Surgeon perspectives on surgical options for early-stage breast cancer

Tracey A. Thompson, Andrea Pusic, Carolyn L. Kerrigan, Risa Sargeant, Sheri Slezak, Bernard W. Chang, Kathy J. Helzlsouer, Paul Manson

Research output: Contribution to journalArticlepeer-review


To evaluate the practice patterns of general and plastic surgeons regarding patients with early-stage breast cancer, all general and plastic surgeons in Quebec and Maryland were mailed self-administered questionnaires evaluating surgeon demographics, practice patterns, treatment preferences, and satisfaction with the results of lumpectomy and radiation therapy or breast reconstruction. Response rates of 38.3 percent and 26.7 percent were obtained for general surgeons in Quebec and Maryland, respectively. The ratio of reported mastectomies to lumpectomies was 1:2 in Maryland and 1:5 in Quebec. All general surgeons considered lumpectomy an important option. Ninety percent of Maryland surgeons versus 44 percent of Quebec surgeons considered mastectomy important. A total of 53.6 percent versus 24.9 percent of general surgeons in Maryland and Quebec, respectively, considered delayed reconstruction an important option. Additionally, 81.3 percent of Maryland surgeons considered immediate reconstruction important, and 79.6 percent discussed it with all stage I or II patients. More than 75 percent of Quebec general surgeons reported discussing immediate or delayed reconstruction with ≤ 50 percent of these women. Response rates of 53.6 percent and 48.8 percent were obtained for plastic surgeons in Quebec and Maryland, respectively. In one year Quebec plastic surgeons reported that they performed less than half the number of reconstructions performed by Maryland plastic surgeons (7.2 versus 17.3). In Quebec, 82.3 percent of surgeons reported that they frequently discuss delayed reconstruction, 25.1 percent immediate, 62.5 percent pedicled TRAM, and 51.7 percent nonautogenous options. In Maryland, 74.3 percent of plastic surgeons frequently discuss delayed reconstruction, 95.7 percent immediate, 89.9 percent pedicled TRAM, and 85.9 percent nonautogenous options. For women with early-stage breast cancer, regional variations exist in the surgical options discussed and provided.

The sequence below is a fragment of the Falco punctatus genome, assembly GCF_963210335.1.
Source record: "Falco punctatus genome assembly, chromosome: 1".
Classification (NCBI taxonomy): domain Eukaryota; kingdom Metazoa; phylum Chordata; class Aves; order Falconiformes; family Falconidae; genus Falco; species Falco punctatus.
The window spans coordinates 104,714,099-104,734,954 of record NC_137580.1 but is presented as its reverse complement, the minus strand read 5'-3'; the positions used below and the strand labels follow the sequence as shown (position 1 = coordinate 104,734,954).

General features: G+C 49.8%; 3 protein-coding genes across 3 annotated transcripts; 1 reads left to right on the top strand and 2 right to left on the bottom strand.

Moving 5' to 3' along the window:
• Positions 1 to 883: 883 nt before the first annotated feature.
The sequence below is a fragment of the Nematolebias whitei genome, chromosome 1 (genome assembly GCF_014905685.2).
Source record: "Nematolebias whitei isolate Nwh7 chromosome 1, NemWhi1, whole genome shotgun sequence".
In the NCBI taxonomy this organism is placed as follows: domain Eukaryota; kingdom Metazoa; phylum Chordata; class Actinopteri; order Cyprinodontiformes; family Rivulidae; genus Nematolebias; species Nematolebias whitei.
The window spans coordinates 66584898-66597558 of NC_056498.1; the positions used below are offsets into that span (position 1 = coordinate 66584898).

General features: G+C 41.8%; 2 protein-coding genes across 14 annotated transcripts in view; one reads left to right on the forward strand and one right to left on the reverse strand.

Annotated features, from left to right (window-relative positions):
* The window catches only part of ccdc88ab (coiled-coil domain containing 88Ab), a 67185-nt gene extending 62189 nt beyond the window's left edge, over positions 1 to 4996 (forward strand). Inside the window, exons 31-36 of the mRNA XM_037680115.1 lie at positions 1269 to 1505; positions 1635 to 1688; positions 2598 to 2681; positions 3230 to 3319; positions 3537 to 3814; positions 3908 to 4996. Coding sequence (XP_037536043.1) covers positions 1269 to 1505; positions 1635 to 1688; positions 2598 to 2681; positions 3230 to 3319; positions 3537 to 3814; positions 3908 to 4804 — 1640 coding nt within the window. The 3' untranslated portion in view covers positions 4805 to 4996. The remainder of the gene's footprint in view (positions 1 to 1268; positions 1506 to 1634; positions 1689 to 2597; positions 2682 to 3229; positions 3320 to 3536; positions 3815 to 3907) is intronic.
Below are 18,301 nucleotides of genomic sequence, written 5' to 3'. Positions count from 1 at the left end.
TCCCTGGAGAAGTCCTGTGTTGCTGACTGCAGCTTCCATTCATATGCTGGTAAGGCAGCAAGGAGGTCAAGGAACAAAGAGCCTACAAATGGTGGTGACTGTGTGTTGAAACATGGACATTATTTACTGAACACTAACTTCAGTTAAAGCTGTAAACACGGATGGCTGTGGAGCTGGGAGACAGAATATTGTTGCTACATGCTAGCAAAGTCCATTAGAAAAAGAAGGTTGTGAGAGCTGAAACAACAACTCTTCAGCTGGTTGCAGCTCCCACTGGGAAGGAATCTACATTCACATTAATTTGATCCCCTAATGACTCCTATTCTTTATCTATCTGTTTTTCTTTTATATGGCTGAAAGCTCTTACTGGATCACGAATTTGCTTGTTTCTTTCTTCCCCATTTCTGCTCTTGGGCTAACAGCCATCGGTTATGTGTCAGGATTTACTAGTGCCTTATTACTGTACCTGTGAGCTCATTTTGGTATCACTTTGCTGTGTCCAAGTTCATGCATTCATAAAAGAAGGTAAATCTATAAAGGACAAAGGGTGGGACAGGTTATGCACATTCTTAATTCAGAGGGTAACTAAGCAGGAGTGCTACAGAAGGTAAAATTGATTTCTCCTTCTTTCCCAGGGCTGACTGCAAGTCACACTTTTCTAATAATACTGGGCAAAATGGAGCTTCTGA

Original languageEnglish (US)
Pages (from-to)910-918
Number of pages9
JournalPlastic and reconstructive surgery
Issue number3
StatePublished - Mar 2000
Externally publishedYes

ASJC Scopus subject areas

  • Surgery


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